Personal names in Chinese culture follow a number of conventions different from those of personal names in Western cultures. Most noticeably, a Chinese name is written with the family name first and the given name next, therefore "John-Paul Smith" as a Chinese name would be "Smith John-Paul". Chinese people commonly address each other with full names instead of given names (especially for names consisting of two characters in total). Family names are never used alone without any salutation. For instance, the basketball player Yao Ming should be formally addressed as "Mr. Yao", not "Mr. Ming", and informally addressed as "Yao Ming" instead of "Yao" or "Ming".
Some Chinese people who emigrate to, or do business with, Western countries sometimes adopt a Westernized name by simply reversing the "surname–given-name" order to "given-name–surname" ("Ming Yao", to follow the previous example), or with a Western first name together with their surname, which is then written in the usual Western order with the surname last ("Fred Yao"). Some Chinese people sometimes take a combined name. There are two main variations: Western name, surname, and Chinese given name, in that order ("Fred Yao Ming") or surname, Chinese given name, followed by Western name ("Yao Ming Fred").
Traditional naming schemes often followed a pattern of using generation names as part of a two-character given name. This is by no means the norm, however. An alternative tradition, stemming from a Han Dynasty law that forbade two-character given names, is to have a single character given name. Some contemporary given names do not follow either tradition, and may in some cases extend to three or more characters.
When generation names are used as part of a two-character given name, it is highly inappropriate and confusing to refer to someone by the first part of their given name only, which will generally be their generation name. Instead, the entire given name should be used. This should be the case regardless of whether the surname is used. For instance, referring to Singaporean Prime Minister Lee Hsien Loong as Hsien or Hsien Lee would be confusing as this could just as easily refer to his brother. However, this does commonly occur in Western societies where the first part of the given name is frequently mistakenly used as the first name when the given name is not hyphenated or adjoined.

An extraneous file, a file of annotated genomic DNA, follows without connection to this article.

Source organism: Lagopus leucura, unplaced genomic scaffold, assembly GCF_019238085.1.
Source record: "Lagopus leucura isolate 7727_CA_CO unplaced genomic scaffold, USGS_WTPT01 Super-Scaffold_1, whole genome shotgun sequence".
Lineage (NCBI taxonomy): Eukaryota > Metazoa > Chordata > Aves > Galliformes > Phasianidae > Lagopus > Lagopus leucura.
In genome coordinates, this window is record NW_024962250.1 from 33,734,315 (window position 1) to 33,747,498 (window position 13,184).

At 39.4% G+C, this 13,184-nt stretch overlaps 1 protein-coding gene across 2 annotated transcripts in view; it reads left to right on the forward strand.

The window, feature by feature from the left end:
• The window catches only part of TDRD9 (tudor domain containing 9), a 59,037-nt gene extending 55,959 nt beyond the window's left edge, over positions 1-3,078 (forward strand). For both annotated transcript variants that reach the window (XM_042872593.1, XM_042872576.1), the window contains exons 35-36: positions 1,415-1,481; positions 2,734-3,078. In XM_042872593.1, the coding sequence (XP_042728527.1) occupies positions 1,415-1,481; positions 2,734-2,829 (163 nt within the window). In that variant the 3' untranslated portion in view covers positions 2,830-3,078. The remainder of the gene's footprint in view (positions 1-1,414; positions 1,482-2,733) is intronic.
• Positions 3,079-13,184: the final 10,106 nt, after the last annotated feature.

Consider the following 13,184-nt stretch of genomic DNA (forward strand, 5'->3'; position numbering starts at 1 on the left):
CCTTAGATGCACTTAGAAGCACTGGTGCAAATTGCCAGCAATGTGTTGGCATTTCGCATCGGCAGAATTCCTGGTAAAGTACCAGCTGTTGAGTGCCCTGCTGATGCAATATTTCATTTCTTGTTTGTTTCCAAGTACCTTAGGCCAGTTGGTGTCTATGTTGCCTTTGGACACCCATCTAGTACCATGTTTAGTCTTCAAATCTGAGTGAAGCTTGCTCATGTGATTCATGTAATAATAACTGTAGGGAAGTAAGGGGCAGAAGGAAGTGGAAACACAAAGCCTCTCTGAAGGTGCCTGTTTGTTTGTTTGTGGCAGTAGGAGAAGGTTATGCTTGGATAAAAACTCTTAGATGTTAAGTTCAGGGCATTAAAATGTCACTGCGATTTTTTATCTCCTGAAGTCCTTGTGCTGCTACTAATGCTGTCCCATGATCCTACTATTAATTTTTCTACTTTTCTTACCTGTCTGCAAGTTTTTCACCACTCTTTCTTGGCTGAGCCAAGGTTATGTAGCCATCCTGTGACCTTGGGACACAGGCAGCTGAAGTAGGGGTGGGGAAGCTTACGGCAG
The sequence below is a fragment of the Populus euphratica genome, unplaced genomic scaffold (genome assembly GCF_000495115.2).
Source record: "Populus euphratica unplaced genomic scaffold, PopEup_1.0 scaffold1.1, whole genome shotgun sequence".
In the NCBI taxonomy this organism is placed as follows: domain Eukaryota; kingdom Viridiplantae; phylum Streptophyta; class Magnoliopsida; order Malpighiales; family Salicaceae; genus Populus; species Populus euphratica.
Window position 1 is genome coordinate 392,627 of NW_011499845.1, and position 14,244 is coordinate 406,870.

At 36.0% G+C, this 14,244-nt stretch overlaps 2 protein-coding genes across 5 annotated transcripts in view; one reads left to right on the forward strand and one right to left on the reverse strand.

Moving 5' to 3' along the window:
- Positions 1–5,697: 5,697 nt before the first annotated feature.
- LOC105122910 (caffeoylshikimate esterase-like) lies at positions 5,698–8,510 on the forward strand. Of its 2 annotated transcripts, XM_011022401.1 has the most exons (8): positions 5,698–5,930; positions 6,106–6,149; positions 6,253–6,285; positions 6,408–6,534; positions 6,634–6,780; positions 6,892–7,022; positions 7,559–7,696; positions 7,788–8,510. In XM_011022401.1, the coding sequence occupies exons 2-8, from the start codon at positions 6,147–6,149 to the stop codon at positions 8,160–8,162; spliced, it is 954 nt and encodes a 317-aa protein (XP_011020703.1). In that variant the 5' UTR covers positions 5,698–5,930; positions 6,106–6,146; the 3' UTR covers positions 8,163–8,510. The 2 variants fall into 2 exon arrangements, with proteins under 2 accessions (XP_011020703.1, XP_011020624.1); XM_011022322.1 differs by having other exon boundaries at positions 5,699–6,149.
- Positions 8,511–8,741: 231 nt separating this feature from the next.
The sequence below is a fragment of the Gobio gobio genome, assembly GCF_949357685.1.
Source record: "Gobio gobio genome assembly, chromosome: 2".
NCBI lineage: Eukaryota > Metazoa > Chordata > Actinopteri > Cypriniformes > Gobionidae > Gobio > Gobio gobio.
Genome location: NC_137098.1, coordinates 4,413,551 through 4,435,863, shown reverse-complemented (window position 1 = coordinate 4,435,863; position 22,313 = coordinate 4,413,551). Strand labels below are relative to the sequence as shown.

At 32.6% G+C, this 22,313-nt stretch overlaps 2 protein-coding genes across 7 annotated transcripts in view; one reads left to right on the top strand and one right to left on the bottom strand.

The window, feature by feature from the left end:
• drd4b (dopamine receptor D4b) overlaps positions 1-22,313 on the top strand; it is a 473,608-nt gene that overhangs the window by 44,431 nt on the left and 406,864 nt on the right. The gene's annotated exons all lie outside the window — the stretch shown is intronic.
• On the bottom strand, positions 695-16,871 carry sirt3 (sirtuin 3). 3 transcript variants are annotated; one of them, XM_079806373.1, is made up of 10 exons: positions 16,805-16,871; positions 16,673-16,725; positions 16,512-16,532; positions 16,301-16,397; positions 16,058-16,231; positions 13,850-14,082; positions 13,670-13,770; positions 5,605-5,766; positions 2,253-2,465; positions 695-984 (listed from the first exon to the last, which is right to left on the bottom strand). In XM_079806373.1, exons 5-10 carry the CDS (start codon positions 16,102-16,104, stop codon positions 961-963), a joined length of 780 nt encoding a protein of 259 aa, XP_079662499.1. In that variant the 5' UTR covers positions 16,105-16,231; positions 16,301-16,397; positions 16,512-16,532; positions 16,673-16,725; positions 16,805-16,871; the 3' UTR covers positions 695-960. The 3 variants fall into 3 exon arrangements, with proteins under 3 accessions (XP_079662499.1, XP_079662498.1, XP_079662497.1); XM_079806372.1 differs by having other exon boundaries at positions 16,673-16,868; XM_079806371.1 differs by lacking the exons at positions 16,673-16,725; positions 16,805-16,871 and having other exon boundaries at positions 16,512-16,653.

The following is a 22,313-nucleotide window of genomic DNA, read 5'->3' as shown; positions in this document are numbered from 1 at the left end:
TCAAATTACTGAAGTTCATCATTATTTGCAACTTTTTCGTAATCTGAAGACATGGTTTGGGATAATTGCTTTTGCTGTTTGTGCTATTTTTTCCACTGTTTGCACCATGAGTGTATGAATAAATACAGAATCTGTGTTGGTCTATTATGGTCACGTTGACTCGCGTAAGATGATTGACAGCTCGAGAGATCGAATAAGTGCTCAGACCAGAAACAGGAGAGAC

A majority of countries in Eastern Asia adopted the Chinese naming system. Today, there are over 700 different Chinese family names, but as few as twenty cover a majority of Chinese people. The variety in Chinese names therefore depends greatly on given names rather than family names. The great majority of Chinese family names have only one character, but there are a few with two; see Chinese compound surname for more information.
Chinese family names are written first, something which often causes confusion among those from cultures where the family name usually comes last. Thus, the family name of Mao Zedong is Mao (毛), and his given name is Zedong (traditional: 澤東, simplified: 泽东).
Traditionally, Chinese women usually retain their maiden names as their family name, rather than adopting their husband's. Children usually inherit the father's family name. However, some married women add the husband's surname to their full-name (this is popular in Hong Kong but rare in Mainland China), but rarely do they drop the maiden name altogether.
Historically, it was considered taboo to marry someone with the same family name — even if there is no direct relationship between those concerned — though in recent decades this has no longer been frowned upon.
Generally speaking, Chinese given names have one or two characters, and are written after the family name. When a baby is born, parents often give him or her a "milk name" (奶名) or "little name" (小名), such as Little Gem (小寶 / 小宝) or two characters that repeat "Ming Ming" (明明). The given name is then usually chosen later and is often chosen with consultation of the grandparents. In China, parents have a month before having to register the child. The parents may continue to use the nickname.